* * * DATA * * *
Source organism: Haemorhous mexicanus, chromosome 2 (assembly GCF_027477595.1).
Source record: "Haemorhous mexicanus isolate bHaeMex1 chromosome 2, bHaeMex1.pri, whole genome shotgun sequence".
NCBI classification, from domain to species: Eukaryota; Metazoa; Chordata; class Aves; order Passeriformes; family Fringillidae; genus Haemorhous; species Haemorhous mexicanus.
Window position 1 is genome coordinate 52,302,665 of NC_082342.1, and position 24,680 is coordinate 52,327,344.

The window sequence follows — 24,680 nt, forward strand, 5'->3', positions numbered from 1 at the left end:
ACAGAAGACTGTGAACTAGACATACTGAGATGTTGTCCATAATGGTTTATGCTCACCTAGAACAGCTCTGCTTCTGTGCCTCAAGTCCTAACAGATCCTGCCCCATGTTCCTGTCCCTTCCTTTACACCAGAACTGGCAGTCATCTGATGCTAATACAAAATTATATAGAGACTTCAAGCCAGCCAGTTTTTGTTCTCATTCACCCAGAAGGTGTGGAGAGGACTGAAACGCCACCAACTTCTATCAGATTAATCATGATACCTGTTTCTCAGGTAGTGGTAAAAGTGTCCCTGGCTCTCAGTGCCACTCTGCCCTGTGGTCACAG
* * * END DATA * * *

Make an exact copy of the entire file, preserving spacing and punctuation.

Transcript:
Source organism: Haemorhous mexicanus, chromosome 2 (assembly GCF_027477595.1).
Source record: "Haemorhous mexicanus isolate bHaeMex1 chromosome 2, bHaeMex1.pri, whole genome shotgun sequence".
NCBI classification, from domain to species: Eukaryota; Metazoa; Chordata; class Aves; order Passeriformes; family Fringillidae; genus Haemorhous; species Haemorhous mexicanus.
Window position 1 is genome coordinate 52,302,665 of NC_082342.1, and position 24,680 is coordinate 52,327,344.

The window sequence follows — 24,680 nt, forward strand, 5'->3', positions numbered from 1 at the left end:
ACAGAAGACTGTGAACTAGACATACTGAGATGTTGTCCATAATGGTTTATGCTCACCTAGAACAGCTCTGCTTCTGTGCCTCAAGTCCTAACAGATCCTGCCCCATGTTCCTGTCCCTTCCTTTACACCAGAACTGGCAGTCATCTGATGCTAATACAAAATTATATAGAGACTTCAAGCCAGCCAGTTTTTGTTCTCATTCACCCAGAAGGTGTGGAGAGGACTGAAACGCCACCAACTTCTATCAGATTAATCATGATACCTGTTTCTCAGGTAGTGGTAAAAGTGTCCCTGGCTCTCAGTGCCACTCTGCCCTGTGGTCACAG